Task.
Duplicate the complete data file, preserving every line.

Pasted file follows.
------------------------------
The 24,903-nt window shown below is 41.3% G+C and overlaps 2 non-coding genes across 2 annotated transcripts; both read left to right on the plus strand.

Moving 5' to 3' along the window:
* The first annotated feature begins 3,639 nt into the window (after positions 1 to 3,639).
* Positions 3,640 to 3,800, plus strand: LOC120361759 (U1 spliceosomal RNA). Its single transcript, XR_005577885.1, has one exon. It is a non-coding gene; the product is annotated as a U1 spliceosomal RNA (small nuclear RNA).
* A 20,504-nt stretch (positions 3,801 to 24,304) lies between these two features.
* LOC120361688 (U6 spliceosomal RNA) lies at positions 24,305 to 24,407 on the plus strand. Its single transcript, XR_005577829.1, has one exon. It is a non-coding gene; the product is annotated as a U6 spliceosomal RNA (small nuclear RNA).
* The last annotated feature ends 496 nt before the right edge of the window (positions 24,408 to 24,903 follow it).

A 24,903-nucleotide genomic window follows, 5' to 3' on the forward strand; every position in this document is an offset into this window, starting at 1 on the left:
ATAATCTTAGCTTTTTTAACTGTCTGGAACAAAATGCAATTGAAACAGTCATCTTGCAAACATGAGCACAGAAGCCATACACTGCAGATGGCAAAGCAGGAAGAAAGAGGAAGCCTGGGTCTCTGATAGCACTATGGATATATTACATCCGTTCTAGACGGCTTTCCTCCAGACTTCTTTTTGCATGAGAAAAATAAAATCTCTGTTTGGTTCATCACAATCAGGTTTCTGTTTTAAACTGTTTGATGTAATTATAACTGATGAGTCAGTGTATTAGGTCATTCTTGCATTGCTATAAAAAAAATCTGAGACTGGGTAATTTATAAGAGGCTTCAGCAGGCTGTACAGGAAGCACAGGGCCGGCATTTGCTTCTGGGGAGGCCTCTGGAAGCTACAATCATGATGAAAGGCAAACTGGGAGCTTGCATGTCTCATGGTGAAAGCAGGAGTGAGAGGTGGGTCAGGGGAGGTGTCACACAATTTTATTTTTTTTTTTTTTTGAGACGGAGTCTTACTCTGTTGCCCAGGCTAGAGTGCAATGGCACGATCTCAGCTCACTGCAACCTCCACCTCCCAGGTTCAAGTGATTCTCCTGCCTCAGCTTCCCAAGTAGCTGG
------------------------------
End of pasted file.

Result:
The 24,903-nt window shown below is 41.3% G+C and overlaps 2 non-coding genes across 2 annotated transcripts; both read left to right on the plus strand.

Moving 5' to 3' along the window:
* The first annotated feature begins 3,639 nt into the window (after positions 1 to 3,639).
* Positions 3,640 to 3,800, plus strand: LOC120361759 (U1 spliceosomal RNA). Its single transcript, XR_005577885.1, has one exon. It is a non-coding gene; the product is annotated as a U1 spliceosomal RNA (small nuclear RNA).
* A 20,504-nt stretch (positions 3,801 to 24,304) lies between these two features.
* LOC120361688 (U6 spliceosomal RNA) lies at positions 24,305 to 24,407 on the plus strand. Its single transcript, XR_005577829.1, has one exon. It is a non-coding gene; the product is annotated as a U6 spliceosomal RNA (small nuclear RNA).
* The last annotated feature ends 496 nt before the right edge of the window (positions 24,408 to 24,903 follow it).

A 24,903-nucleotide genomic window follows, 5' to 3' on the forward strand; every position in this document is an offset into this window, starting at 1 on the left:
ATAATCTTAGCTTTTTTAACTGTCTGGAACAAAATGCAATTGAAACAGTCATCTTGCAAACATGAGCACAGAAGCCATACACTGCAGATGGCAAAGCAGGAAGAAAGAGGAAGCCTGGGTCTCTGATAGCACTATGGATATATTACATCCGTTCTAGACGGCTTTCCTCCAGACTTCTTTTTGCATGAGAAAAATAAAATCTCTGTTTGGTTCATCACAATCAGGTTTCTGTTTTAAACTGTTTGATGTAATTATAACTGATGAGTCAGTGTATTAGGTCATTCTTGCATTGCTATAAAAAAAATCTGAGACTGGGTAATTTATAAGAGGCTTCAGCAGGCTGTACAGGAAGCACAGGGCCGGCATTTGCTTCTGGGGAGGCCTCTGGAAGCTACAATCATGATGAAAGGCAAACTGGGAGCTTGCATGTCTCATGGTGAAAGCAGGAGTGAGAGGTGGGTCAGGGGAGGTGTCACACAATTTTATTTTTTTTTTTTTTTGAGACGGAGTCTTACTCTGTTGCCCAGGCTAGAGTGCAATGGCACGATCTCAGCTCACTGCAACCTCCACCTCCCAGGTTCAAGTGATTCTCCTGCCTCAGCTTCCCAAGTAGCTGG